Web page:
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More Urban Species in my shower

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I get that most people don't like it when they find an insect or spider in their shower. You're naked, you've taken your glasses off, you're as vulnerable as you get, suddenly you have to deal with a bug. My reaction was, "Oh god, yes! I better go get my camera!" It's been such a long winter--cold and snowy with insects all hidden away for months--that I was honestly delighted to see this tiny beetle on the shower wall. This one looked a little familiar to me--it's shape and colors look very much like the scarlet malachite beetle I found in the yard back in June of 2012.

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Only this beetle was a fraction of the size of its larger cousin. It turns out that this is Anthocomus equestris, in the Melyridae family of soft-winged flower beetles, in the same subfamily Malachiinae as the scarlet malachite beetle. This one appears to have no common name, however, aside from "soft-winged flower beetle" among many of its relatives. Also I can't find the origin for the scientific name, which seems to mean "Mounted flower-enjoyer." Flower-enjoyer makes sense, since these beetles are found on flowers, probably eating pollen, but the "equestris" business confuses me--chivalrous? on horseback? Dunno.

Like the scarlet malachite beetle, this beetle is a Eurasian import--insects from that continent had several millennia of practice living among humans and their buildings, and are often brought to our continent without the predators and parasites that keep them in check. Therefore, when a North American finds a small arthropod in their house there's a better than even chance that it's a species from across the pond.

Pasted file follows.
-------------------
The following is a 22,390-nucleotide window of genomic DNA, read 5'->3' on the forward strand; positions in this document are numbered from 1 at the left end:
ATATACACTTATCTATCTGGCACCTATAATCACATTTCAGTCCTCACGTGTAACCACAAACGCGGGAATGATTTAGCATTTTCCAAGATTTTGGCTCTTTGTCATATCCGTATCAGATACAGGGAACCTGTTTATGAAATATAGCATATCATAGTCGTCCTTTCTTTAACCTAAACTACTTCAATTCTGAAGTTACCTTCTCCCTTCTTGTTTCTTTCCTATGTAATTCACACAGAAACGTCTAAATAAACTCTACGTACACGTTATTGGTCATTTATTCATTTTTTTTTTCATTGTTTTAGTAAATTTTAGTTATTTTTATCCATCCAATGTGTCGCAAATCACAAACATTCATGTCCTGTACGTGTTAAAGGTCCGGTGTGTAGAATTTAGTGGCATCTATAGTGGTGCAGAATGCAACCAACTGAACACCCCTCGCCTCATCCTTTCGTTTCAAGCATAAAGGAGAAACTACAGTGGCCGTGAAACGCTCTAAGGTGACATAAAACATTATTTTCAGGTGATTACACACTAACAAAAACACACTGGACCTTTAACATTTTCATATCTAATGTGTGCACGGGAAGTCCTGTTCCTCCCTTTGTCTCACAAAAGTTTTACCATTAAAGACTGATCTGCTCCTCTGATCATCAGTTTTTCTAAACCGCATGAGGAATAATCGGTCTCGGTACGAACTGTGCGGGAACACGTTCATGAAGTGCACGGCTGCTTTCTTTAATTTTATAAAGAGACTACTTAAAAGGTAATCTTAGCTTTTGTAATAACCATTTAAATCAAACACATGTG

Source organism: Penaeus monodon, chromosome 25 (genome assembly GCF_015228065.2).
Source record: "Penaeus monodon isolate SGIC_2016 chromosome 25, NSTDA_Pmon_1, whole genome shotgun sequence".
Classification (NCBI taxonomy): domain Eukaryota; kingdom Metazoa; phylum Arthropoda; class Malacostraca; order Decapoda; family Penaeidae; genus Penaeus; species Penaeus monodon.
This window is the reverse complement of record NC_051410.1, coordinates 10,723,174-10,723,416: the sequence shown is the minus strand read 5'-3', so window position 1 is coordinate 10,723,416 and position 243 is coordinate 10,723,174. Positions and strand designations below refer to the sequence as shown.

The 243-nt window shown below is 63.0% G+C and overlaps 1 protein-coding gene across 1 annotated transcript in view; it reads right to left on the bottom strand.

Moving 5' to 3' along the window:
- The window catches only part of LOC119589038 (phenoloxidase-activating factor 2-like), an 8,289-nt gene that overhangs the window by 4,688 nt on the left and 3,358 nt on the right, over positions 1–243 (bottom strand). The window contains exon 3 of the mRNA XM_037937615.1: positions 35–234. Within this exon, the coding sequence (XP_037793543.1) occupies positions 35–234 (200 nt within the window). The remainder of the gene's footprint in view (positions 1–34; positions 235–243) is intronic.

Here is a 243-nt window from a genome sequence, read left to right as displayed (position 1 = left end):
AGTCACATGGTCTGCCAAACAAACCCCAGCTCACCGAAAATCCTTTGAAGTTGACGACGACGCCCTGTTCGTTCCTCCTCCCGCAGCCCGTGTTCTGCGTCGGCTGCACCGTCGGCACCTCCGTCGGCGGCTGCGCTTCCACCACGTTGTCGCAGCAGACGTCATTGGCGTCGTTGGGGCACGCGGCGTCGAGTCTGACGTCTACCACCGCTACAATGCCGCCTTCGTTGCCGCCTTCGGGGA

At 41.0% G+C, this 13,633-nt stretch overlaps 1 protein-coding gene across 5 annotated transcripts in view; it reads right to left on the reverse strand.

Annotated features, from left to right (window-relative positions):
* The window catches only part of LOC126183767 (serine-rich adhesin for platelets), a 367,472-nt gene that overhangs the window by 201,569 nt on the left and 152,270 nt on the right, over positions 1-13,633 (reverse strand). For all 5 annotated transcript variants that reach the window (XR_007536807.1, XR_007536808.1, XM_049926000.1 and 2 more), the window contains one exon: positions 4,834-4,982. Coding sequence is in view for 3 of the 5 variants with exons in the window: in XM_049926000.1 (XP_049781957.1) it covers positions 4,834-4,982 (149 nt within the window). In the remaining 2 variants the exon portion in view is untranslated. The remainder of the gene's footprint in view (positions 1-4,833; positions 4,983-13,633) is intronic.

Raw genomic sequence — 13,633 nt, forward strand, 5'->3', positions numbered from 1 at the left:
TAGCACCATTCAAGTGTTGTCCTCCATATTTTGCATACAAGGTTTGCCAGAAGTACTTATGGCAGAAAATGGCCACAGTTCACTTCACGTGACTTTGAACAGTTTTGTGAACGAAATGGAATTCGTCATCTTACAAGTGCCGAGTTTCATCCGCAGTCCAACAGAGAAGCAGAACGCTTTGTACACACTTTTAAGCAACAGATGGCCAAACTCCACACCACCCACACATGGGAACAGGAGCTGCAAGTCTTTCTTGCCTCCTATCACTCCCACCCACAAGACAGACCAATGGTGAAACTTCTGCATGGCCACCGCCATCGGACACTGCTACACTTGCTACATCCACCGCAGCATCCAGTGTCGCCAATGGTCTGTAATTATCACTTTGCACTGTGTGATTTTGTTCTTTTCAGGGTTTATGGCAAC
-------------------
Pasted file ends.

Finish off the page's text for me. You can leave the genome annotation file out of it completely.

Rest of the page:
Comments

( 4 comments — Leave a comment )
nevers
Mar. 25th, 2014 11:18 pm (UTC)
i love these kinds of posts from you.
urbpan
Mar. 25th, 2014 11:54 pm (UTC)
Thanks! Me too, which is one reason I hate winter so much.
plantmom
Mar. 25th, 2014 11:34 pm (UTC)
Um, I know I'm weird, but when I discover a new-to-me life form sharing my living space I stare at it a while and try to figure out if we can cohabitate. Seriously. If the weather's suitable, I usher it outdoors. If not, well, it depends...
urbpan
Mar. 25th, 2014 11:58 pm (UTC)
Insects indoors (in the cold months) are usually there by some weird accident--as far as they know they've found themselves in an uncommonly warm cave, but once they're in they find themselves lacking food and unable to get out. Most insects have such short life spans that I try not to feel bad about them starving or dehydrating in my house. Creatures that bother my wife will be chucked outside, which (in the cold months) is probably also a death sentence.
( 4 comments — Leave a comment )

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